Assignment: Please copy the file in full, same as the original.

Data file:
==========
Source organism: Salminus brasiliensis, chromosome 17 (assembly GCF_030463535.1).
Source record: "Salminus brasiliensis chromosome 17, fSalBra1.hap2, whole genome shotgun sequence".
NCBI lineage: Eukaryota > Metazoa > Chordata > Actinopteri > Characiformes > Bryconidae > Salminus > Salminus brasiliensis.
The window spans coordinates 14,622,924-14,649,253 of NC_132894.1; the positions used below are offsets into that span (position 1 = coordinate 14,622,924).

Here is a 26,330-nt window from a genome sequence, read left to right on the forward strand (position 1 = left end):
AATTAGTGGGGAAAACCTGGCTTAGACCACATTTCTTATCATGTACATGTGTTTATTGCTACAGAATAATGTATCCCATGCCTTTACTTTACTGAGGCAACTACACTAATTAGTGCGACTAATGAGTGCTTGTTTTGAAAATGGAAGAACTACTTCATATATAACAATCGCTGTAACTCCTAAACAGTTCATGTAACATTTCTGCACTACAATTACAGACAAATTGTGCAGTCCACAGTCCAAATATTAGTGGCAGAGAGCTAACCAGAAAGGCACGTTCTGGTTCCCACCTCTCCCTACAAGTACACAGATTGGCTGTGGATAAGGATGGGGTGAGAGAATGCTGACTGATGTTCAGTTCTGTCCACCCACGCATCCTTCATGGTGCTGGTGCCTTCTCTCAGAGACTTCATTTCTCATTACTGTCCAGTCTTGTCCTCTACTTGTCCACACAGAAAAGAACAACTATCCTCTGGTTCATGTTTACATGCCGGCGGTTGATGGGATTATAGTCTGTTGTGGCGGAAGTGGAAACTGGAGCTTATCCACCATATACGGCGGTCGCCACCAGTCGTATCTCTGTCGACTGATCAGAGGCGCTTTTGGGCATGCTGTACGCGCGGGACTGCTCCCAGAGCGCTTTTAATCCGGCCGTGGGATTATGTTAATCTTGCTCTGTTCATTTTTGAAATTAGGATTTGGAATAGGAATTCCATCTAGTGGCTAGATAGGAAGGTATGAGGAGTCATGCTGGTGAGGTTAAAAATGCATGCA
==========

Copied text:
Source organism: Salminus brasiliensis, chromosome 17 (assembly GCF_030463535.1).
Source record: "Salminus brasiliensis chromosome 17, fSalBra1.hap2, whole genome shotgun sequence".
NCBI lineage: Eukaryota > Metazoa > Chordata > Actinopteri > Characiformes > Bryconidae > Salminus > Salminus brasiliensis.
The window spans coordinates 14,622,924-14,649,253 of NC_132894.1; the positions used below are offsets into that span (position 1 = coordinate 14,622,924).

Here is a 26,330-nt window from a genome sequence, read left to right on the forward strand (position 1 = left end):
AATTAGTGGGGAAAACCTGGCTTAGACCACATTTCTTATCATGTACATGTGTTTATTGCTACAGAATAATGTATCCCATGCCTTTACTTTACTGAGGCAACTACACTAATTAGTGCGACTAATGAGTGCTTGTTTTGAAAATGGAAGAACTACTTCATATATAACAATCGCTGTAACTCCTAAACAGTTCATGTAACATTTCTGCACTACAATTACAGACAAATTGTGCAGTCCACAGTCCAAATATTAGTGGCAGAGAGCTAACCAGAAAGGCACGTTCTGGTTCCCACCTCTCCCTACAAGTACACAGATTGGCTGTGGATAAGGATGGGGTGAGAGAATGCTGACTGATGTTCAGTTCTGTCCACCCACGCATCCTTCATGGTGCTGGTGCCTTCTCTCAGAGACTTCATTTCTCATTACTGTCCAGTCTTGTCCTCTACTTGTCCACACAGAAAAGAACAACTATCCTCTGGTTCATGTTTACATGCCGGCGGTTGATGGGATTATAGTCTGTTGTGGCGGAAGTGGAAACTGGAGCTTATCCACCATATACGGCGGTCGCCACCAGTCGTATCTCTGTCGACTGATCAGAGGCGCTTTTGGGCATGCTGTACGCGCGGGACTGCTCCCAGAGCGCTTTTAATCCGGCCGTGGGATTATGTTAATCTTGCTCTGTTCATTTTTGAAATTAGGATTTGGAATAGGAATTCCATCTAGTGGCTAGATAGGAAGGTATGAGGAGTCATGCTGGTGAGGTTAAAAATGCATGCA